By Lise Alves, Senior Contributing Reporter
SÃO PAULO, BRAZIL – The President of Brazil, Dilma Rousseff is in a very delicate position, with Congressional representatives deciding whether or not to start impeachment proceedings against her. Her situation, however, may have gotten even worse on Monday afternoon, with a letter by her Vice President, Michel Temer, accusing the government of not trusting him or his party.
“I was always aware of your absolute distrust towards me and the PMDB. Distrust incompatible with what we did to keep the (PMDB) party’s support to your government,” stated Temer in the letter, made public on Monday afternoon.
Temer goes on to state that for Rousseff’s first term as President, he was seen as a ‘decorative’ VP, with no political power. The official says that when Rousseff needed him to be the coordinator and go-between the Executive office and Congress, he went willingly but that all the promises made the administration to Congressional representatives were not kept.
In all the VP lists eleven instances when the President, in his opinion, showed no confidence in her running mate. By late afternoon Rousseff’s allies were telling journalists that Temer’s letter was a signal that the PMDB party was distancing itself from the Administration.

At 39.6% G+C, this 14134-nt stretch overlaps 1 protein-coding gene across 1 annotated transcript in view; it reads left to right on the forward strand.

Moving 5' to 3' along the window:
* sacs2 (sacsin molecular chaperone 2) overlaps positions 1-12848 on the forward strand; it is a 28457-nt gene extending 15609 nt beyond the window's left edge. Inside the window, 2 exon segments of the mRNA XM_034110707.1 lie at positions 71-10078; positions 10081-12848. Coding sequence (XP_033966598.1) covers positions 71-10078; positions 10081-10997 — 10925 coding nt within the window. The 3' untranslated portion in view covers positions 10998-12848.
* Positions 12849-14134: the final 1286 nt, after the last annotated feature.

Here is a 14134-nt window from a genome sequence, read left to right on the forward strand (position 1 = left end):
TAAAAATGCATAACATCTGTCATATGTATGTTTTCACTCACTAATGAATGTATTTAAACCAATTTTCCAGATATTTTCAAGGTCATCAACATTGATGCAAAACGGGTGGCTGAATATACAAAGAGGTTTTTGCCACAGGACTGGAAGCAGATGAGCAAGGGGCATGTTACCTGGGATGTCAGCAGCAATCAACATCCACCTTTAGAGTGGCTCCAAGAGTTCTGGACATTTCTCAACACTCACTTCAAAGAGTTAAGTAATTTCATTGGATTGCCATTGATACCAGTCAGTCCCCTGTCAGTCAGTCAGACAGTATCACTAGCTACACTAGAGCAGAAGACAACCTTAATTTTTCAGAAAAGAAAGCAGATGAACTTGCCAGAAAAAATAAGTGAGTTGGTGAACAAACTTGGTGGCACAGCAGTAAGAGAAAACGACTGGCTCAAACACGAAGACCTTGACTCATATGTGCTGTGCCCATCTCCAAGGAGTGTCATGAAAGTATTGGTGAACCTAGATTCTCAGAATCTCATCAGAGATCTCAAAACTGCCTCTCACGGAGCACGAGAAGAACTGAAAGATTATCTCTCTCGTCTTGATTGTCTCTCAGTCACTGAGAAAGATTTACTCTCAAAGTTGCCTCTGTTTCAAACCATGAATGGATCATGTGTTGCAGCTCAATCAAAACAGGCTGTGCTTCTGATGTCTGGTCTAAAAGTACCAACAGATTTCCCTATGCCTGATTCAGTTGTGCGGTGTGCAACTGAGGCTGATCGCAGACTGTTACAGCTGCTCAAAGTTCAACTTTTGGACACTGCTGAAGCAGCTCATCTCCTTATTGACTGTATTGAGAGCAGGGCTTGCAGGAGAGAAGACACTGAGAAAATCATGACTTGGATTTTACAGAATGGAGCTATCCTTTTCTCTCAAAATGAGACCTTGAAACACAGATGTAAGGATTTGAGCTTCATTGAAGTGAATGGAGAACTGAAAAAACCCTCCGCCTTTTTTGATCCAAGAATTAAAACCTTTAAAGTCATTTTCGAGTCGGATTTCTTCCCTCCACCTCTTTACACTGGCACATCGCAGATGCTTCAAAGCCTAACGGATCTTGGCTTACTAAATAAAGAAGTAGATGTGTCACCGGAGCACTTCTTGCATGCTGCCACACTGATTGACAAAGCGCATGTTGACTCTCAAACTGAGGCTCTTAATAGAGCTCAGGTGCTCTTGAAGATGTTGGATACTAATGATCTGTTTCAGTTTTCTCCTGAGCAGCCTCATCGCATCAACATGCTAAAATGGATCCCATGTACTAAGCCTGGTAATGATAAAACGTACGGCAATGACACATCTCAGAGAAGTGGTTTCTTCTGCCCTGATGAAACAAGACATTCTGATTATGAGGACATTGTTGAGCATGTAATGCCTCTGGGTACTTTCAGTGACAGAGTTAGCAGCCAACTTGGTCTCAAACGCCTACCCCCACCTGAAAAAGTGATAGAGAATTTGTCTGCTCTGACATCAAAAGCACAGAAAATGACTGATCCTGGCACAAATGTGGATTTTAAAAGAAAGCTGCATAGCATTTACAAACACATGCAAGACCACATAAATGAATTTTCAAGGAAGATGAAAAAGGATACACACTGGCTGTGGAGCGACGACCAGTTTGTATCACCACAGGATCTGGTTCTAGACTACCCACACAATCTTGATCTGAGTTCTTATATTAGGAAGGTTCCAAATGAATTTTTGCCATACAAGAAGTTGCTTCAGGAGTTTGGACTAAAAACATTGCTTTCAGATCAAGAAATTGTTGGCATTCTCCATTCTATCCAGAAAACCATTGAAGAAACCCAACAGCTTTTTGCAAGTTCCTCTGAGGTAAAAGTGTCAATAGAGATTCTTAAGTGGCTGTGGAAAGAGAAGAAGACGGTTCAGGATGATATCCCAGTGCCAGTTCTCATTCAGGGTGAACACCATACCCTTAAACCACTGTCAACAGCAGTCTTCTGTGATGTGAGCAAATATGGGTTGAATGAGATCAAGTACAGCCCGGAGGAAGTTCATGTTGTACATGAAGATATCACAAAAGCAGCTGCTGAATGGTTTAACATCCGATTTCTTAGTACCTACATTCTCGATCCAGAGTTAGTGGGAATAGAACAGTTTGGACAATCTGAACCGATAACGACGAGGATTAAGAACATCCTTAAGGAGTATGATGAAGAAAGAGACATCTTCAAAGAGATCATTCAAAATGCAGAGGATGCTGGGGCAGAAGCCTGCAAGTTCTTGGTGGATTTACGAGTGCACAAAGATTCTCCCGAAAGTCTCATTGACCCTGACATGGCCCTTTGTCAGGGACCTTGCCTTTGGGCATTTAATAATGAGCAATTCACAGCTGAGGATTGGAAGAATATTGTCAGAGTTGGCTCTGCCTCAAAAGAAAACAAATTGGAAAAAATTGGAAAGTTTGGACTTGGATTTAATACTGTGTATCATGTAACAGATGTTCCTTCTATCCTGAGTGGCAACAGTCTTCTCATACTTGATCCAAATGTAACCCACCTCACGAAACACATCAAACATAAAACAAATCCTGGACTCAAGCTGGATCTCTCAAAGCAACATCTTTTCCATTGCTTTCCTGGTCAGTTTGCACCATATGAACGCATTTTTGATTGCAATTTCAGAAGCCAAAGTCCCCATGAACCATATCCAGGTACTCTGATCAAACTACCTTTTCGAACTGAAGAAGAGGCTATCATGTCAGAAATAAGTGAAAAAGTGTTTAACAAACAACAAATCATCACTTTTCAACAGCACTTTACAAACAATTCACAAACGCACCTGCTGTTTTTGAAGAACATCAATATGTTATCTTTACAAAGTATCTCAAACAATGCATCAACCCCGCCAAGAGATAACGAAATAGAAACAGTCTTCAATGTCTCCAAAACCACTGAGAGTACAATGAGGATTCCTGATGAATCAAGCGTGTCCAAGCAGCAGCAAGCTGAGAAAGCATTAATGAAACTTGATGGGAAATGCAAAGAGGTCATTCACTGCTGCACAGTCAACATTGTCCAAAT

Critics of the VP questioned his silence in the past few days in relation to the opening up of impeachment proceedings against the President, suggesting that the VP was maneuvering to take over the country’s top position. The PMDB is a party that has faced several power struggles within itself, with many political analysts referring to it as the ‘many parties under one coalition’.
Eduardo Cunha, the President of the Lower House, for example, is from the Rio de Janeiro PMDB and has become one of Rousseff’s fiercest enemies. Part of the PMDB Congressional representatives has consistently voted with the opposition parties in important legislative decisions.
The latest incident has widened the rift between the Administration and the PMDB, during a time when the President desperately needs loyal allies. President Rousseff, who before receiving the letter had told reporters that she had ‘no motive to doubt Temer’s loyalties’, did not publicly respond, choosing instead, say local media, a face-to-face meeting with her running mate.